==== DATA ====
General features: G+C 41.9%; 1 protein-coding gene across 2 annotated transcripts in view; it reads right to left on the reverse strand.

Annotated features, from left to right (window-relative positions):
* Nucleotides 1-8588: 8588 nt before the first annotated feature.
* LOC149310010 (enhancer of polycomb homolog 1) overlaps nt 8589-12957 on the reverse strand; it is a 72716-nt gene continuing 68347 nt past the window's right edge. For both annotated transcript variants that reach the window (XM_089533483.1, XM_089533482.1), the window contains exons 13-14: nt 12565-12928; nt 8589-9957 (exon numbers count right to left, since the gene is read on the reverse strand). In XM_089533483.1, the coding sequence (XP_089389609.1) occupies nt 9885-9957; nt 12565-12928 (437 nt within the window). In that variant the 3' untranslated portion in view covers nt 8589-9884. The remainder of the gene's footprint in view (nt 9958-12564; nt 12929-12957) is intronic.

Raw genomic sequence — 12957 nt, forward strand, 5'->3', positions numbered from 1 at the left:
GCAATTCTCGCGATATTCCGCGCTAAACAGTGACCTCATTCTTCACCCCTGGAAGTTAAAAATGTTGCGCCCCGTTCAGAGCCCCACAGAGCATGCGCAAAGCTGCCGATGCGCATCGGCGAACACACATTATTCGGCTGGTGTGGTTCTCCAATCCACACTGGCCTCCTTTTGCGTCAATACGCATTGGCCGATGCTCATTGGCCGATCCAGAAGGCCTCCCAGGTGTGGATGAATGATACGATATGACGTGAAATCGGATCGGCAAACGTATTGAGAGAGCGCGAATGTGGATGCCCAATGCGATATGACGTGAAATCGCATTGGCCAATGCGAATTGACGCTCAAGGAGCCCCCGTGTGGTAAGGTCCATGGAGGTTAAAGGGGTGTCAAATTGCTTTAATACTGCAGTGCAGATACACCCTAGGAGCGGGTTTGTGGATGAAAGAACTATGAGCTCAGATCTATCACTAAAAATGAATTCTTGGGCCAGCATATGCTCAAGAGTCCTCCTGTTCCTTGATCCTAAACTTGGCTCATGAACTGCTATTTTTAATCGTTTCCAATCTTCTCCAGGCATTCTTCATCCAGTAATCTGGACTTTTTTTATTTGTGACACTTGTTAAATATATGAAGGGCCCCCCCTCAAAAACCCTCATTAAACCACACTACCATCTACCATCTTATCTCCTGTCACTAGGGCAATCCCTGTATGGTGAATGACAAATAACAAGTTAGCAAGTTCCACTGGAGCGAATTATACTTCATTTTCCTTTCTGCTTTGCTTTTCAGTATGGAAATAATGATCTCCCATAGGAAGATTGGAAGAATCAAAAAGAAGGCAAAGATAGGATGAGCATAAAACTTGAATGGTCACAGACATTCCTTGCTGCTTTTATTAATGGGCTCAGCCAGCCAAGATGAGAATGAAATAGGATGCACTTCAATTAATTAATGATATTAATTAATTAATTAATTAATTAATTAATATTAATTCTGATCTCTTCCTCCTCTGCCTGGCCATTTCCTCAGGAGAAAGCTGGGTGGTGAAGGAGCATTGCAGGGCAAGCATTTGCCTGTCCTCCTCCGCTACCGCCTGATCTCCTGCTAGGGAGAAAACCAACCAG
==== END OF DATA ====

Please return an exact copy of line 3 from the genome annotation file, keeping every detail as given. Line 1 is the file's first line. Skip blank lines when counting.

* Nucleotides 1-8588: 8588 nt before the first annotated feature.